Common diagnostic tools available when evaluating problem breeders include:

Visual appraisal: -

Body condition and perineal conformation

Rectal palpation: Ultrasonography: Culture and Cytology:

Combining these procedures dramatically increases the accuracy of the result. Low volume lavage culture and cytology allows an additional boost in accuracy as it provides a sample from a larger area of the uterus compared with a swab.

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Biopsy:

This involves the harvesting of a small portion of the uterine wall and evaluating it microscopically. Typically the result includes a grading of the sample with each grade corresponding with a probability of that mare successfully carrying a pregnancy.

Hysteroscopy:

This involves passing an endoscope into the uterus and visualizing its internal structure.

Treatment plans for these mares center around some key objectives: Correction of any conformational/ functional issues Poor perineal conformation should be addressed, this is most commonly done by performing a Caslick’s operation however some cases may need additional techniques such as perineal body reconstruction (Deep caslick or Gadd’s technique) or a perineal body transection (Pouret’s procedure). These techniques aim to improve the ability of the vulva to prevent aspiration of air and manure which will obviously reduce inflammation and decrease the risk of infection.

Promote uterine clearance This can be achieved by using ecbolic drugs the most common of which is oxytocin. These drugs work by stimulating the uterus to contract and expel any intrauterine fluid. Unfortunately oxytocin is quite short acting and so it must be administered several times daily to maintain its effect. Cloprostenol, a specific form of PGF2α is sometimes used to aid uterine clearance, it works in a similar way to oxytocin but the muscular contractions it causes are not as strong however they last much longer. A word of caution with Cloprostenol, as it is a synthetic form of PGF2α it causes luteolysis of the CL and so should not be used after ovulation. Although we know that PG does not work on the CL for the first 5-7 days after ovulation, recently it has been shown that prostaglandin injected anytime in the first 5 days after ovulation diminishes the ability of the CL to produce progesterone temporarily.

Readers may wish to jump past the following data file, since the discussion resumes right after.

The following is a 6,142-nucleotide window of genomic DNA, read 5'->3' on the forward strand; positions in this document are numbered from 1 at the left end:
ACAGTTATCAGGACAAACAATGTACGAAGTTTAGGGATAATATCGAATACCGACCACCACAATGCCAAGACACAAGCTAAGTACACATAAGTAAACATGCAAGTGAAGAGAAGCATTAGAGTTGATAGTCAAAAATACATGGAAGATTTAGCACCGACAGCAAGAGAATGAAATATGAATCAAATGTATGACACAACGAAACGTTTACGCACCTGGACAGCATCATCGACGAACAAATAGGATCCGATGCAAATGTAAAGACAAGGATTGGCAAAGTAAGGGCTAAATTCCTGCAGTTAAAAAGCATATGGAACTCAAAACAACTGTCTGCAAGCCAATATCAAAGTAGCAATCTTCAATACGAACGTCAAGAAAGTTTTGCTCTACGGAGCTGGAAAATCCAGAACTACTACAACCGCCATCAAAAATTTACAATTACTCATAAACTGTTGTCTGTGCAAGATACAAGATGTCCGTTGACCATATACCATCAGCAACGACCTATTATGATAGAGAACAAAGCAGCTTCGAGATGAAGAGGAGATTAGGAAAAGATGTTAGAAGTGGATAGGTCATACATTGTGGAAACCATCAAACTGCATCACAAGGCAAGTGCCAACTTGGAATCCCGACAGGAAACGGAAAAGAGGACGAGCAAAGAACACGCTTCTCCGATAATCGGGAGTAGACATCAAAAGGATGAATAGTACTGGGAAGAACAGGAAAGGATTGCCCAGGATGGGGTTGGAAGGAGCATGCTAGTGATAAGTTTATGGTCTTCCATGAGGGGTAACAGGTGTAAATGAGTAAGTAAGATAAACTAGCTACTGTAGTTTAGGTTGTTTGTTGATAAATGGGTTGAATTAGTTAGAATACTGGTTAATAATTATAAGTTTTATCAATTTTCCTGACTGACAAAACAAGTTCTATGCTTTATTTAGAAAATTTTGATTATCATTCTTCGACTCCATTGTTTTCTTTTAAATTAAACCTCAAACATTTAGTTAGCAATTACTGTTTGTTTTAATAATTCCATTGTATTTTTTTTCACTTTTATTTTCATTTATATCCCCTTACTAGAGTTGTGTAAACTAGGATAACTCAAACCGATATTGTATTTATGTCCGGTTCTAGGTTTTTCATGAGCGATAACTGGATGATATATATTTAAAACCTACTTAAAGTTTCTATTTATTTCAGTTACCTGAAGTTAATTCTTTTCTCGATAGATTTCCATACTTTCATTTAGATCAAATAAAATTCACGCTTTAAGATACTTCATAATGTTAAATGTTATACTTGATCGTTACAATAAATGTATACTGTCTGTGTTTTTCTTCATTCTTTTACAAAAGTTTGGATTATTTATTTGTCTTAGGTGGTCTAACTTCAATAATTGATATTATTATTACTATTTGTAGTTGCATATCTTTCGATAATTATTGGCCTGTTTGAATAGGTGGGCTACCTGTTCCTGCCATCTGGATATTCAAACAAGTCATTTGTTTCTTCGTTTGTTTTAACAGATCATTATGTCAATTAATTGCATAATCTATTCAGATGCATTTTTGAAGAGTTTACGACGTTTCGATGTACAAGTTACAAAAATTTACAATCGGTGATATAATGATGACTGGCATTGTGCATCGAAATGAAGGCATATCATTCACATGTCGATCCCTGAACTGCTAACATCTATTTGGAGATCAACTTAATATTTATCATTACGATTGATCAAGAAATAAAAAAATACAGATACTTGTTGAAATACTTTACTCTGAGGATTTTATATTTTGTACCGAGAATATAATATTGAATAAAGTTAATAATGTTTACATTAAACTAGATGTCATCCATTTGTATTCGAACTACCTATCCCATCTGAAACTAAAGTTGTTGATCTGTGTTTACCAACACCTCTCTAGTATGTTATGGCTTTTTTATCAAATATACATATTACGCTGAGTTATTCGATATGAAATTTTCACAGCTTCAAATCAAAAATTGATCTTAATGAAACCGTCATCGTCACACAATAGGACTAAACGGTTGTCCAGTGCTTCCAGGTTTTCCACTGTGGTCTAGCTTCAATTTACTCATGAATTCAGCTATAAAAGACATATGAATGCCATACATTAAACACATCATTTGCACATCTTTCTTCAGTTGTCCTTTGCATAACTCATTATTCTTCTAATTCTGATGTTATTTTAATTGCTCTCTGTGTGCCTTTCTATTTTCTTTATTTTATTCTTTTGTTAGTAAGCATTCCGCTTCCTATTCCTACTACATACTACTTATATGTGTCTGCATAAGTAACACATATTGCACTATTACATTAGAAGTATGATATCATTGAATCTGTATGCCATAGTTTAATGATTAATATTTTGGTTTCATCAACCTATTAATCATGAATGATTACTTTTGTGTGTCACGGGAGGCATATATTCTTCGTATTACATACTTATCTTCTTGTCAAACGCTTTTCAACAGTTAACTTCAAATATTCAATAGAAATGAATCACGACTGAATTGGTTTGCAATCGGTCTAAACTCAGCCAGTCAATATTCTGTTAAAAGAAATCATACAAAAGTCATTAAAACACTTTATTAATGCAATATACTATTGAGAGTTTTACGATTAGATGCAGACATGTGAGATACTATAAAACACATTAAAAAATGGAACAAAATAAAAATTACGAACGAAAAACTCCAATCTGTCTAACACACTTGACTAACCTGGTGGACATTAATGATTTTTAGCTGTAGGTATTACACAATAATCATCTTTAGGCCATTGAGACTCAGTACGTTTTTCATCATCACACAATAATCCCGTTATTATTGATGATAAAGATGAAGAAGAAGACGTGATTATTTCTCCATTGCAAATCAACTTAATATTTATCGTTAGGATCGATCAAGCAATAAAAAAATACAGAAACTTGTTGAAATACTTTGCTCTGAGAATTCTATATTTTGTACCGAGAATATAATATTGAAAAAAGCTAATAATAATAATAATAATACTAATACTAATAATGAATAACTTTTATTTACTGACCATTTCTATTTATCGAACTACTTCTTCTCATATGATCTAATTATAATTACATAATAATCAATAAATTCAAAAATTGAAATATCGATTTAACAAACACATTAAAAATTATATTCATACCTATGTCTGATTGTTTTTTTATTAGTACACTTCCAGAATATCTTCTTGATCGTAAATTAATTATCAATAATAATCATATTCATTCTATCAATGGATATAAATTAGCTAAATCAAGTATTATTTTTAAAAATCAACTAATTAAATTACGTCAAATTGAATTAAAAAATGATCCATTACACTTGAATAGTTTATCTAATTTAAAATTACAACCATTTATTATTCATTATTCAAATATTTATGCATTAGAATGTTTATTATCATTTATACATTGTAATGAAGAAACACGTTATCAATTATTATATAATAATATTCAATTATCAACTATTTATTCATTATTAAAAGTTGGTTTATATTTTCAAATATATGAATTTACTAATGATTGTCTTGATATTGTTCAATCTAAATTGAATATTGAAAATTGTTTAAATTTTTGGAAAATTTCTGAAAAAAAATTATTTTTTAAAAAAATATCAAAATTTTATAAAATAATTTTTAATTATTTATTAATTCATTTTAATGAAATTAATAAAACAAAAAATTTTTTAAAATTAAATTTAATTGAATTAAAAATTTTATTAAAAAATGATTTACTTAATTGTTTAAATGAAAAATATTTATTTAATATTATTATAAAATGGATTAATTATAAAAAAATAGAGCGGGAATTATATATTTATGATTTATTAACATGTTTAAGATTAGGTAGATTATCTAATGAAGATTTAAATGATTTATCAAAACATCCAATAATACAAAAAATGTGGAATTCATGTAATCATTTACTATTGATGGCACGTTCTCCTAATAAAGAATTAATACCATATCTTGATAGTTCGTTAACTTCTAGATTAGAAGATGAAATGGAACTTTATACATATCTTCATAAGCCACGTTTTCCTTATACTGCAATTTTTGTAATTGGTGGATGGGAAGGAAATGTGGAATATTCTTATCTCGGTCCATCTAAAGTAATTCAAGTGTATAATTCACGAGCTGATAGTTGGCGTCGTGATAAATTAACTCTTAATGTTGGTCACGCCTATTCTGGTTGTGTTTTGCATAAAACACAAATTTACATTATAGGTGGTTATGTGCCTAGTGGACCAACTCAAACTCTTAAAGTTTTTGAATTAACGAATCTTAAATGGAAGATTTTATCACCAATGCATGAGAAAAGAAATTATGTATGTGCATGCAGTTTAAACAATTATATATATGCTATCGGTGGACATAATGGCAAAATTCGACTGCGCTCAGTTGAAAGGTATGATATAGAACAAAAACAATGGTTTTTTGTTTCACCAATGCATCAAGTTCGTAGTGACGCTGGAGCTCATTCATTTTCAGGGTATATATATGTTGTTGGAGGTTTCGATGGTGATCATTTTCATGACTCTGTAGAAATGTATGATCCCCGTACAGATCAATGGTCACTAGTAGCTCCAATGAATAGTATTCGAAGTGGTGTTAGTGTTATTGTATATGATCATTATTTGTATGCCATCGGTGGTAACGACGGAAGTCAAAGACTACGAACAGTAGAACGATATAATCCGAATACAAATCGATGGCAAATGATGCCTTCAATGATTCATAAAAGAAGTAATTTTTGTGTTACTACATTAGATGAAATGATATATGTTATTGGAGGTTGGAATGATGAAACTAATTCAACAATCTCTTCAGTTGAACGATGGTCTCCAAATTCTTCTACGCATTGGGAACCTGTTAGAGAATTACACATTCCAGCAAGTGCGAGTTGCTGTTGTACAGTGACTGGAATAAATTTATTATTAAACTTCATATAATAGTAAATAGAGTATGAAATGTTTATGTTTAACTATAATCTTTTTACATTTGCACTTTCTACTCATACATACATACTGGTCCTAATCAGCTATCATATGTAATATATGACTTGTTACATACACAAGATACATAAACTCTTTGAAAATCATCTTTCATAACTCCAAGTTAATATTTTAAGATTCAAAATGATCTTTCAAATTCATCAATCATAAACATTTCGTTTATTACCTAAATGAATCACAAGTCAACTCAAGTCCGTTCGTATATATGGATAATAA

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Uterine clearance is also promoted by lavage of the uterus with saline. This technique dilutes and physically removes inflammatory fluids, bacteria and debris in an effort to break the cycle of inflammation. Typically lavage is achieved using one liter bags of saline and flushing is repeated until the returning fluid is clear.

Treat Infection Intrauterine antibiotics are the main stay of endometritis treatment. Intrauterine treatments are useful as they allow high antibiotic concentrations in the uterus, these concentrations would not be achievable with systemic antibiotics alone. Recently there has been quite a bit of discussion about the role of biofilm in bacterial endometritis. Bioflim is a substance produced by the bacteria that protects them from the actions of antibiotics. There are treatments that can disrupt the biofilm and allow antibiotics access to the bacteria, these treatments include N-acetylcysteine, tris EDTA and hydrogen peroxide. Biofilm is difficult to grow in the lab and so often we include these drugs in our treatments on the suspicion that there may be biofilm present.

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NOTES…………

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Lecture 4:

Insights in to the foaling mare

Wendy Perriam BSc BVMS MANZCVSc CMAVA

with

Verna Metcalfe

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Basics of Foaling - Care of the mare before, during and after, and of the foal at birth Dr Wendy Perriam